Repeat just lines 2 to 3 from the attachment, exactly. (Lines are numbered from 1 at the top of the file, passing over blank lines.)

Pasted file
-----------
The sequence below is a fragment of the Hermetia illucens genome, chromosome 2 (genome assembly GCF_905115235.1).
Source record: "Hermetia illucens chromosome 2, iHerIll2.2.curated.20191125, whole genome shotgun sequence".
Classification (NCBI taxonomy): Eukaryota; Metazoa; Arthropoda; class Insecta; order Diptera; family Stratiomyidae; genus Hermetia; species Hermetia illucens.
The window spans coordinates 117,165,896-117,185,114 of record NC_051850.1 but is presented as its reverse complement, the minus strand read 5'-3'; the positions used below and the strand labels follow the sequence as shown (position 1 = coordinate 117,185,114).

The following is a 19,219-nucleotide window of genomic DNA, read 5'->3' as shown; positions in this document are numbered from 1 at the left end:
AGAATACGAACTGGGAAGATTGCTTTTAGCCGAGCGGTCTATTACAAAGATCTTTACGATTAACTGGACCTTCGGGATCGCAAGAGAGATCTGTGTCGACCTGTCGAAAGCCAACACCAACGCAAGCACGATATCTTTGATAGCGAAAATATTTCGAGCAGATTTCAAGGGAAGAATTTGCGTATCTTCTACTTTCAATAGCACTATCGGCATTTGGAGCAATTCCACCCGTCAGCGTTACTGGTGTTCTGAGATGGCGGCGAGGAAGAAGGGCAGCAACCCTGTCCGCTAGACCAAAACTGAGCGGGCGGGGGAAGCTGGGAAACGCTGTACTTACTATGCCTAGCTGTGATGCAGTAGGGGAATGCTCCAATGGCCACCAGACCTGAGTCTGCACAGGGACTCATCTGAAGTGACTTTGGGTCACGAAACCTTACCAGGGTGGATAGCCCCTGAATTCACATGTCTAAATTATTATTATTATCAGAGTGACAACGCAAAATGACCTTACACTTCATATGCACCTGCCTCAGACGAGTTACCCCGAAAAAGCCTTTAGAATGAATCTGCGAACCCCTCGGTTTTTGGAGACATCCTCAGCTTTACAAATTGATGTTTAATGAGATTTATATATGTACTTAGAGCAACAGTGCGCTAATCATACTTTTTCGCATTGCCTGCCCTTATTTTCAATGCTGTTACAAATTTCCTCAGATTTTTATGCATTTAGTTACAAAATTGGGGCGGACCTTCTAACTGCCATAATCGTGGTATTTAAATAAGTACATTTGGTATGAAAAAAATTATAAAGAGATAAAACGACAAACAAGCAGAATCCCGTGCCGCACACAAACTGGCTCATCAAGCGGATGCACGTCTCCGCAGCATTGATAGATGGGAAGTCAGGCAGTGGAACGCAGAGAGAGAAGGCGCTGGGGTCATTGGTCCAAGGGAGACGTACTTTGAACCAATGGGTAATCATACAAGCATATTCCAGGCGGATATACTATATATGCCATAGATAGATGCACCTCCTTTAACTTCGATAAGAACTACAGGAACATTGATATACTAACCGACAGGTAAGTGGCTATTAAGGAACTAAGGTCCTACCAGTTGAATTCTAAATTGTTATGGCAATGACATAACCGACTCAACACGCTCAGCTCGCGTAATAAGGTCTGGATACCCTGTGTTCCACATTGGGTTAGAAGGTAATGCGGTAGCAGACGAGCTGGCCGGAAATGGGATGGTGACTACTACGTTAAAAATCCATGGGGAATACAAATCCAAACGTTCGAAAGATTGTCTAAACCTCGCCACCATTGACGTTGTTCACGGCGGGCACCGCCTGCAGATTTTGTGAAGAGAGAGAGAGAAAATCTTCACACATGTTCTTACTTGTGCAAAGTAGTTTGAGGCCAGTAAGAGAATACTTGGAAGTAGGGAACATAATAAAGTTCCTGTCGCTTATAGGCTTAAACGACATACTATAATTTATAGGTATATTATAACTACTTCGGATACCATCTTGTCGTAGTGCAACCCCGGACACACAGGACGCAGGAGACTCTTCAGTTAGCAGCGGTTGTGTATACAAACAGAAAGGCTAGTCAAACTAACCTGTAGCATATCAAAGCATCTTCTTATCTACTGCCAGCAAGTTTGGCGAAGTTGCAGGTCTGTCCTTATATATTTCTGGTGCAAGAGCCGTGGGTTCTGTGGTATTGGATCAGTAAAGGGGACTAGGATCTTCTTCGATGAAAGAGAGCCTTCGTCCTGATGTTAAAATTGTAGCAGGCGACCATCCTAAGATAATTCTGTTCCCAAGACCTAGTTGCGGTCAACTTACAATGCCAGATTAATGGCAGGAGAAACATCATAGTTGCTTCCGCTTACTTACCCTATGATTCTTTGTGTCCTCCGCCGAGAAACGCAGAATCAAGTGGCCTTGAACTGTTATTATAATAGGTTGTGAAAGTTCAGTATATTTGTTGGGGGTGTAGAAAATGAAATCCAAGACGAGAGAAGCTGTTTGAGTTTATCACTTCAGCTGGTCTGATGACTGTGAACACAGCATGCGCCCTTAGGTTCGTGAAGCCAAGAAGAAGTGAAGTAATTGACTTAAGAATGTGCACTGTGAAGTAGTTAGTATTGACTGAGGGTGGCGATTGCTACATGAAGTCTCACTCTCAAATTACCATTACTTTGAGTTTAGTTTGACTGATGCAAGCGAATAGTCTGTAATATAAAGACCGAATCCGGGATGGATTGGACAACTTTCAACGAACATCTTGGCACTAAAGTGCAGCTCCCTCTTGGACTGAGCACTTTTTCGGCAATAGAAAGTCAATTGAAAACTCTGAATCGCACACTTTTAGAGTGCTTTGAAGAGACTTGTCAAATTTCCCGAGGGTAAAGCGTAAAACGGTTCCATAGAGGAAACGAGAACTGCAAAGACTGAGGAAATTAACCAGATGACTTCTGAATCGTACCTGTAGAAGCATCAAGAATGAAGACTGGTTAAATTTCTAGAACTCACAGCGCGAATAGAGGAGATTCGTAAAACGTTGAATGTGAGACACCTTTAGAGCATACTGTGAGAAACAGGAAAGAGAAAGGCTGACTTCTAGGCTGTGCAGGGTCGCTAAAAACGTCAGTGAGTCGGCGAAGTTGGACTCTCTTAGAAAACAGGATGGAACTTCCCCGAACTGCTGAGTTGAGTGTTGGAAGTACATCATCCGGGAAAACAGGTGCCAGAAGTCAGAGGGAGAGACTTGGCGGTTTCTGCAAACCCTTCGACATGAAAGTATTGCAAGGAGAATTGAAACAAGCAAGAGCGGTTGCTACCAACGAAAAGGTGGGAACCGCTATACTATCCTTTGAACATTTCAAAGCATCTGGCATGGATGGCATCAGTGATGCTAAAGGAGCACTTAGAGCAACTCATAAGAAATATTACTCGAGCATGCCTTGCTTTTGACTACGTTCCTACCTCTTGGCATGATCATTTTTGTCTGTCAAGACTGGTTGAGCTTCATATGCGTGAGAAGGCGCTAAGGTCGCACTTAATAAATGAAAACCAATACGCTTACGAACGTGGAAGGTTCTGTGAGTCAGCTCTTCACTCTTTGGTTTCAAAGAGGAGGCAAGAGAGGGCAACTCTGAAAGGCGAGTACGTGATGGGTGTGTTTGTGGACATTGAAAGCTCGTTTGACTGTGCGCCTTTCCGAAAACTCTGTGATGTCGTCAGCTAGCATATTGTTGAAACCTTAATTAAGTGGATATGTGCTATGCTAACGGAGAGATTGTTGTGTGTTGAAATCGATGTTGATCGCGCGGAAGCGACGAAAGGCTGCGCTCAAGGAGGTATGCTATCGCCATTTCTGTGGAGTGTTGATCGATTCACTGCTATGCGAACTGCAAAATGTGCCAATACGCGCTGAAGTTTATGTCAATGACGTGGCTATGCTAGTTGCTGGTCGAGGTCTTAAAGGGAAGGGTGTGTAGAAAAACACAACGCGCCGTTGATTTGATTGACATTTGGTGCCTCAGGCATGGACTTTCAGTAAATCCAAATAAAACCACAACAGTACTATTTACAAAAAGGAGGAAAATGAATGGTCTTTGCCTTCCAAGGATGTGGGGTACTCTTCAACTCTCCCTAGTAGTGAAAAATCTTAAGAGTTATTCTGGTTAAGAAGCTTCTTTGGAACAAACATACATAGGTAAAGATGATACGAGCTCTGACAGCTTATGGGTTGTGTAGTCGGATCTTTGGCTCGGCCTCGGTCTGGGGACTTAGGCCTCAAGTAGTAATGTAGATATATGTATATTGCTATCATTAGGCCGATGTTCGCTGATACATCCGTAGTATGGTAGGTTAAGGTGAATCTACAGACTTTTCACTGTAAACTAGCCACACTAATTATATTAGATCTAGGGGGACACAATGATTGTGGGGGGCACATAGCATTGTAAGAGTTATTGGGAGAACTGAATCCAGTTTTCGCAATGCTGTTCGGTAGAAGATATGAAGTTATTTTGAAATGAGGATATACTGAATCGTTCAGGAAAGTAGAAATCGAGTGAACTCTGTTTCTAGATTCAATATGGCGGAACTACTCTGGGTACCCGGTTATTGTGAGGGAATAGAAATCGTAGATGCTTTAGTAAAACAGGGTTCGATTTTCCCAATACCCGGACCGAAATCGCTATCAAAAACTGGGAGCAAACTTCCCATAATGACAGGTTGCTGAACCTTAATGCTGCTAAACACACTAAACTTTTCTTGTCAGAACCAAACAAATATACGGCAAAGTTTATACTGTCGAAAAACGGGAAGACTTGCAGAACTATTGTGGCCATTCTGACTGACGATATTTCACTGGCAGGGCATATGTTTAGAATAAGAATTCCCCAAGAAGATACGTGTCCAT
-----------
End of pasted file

Source record: "Hermetia illucens chromosome 2, iHerIll2.2.curated.20191125, whole genome shotgun sequence".
Classification (NCBI taxonomy): Eukaryota; Metazoa; Arthropoda; class Insecta; order Diptera; family Stratiomyidae; genus Hermetia; species Hermetia illucens.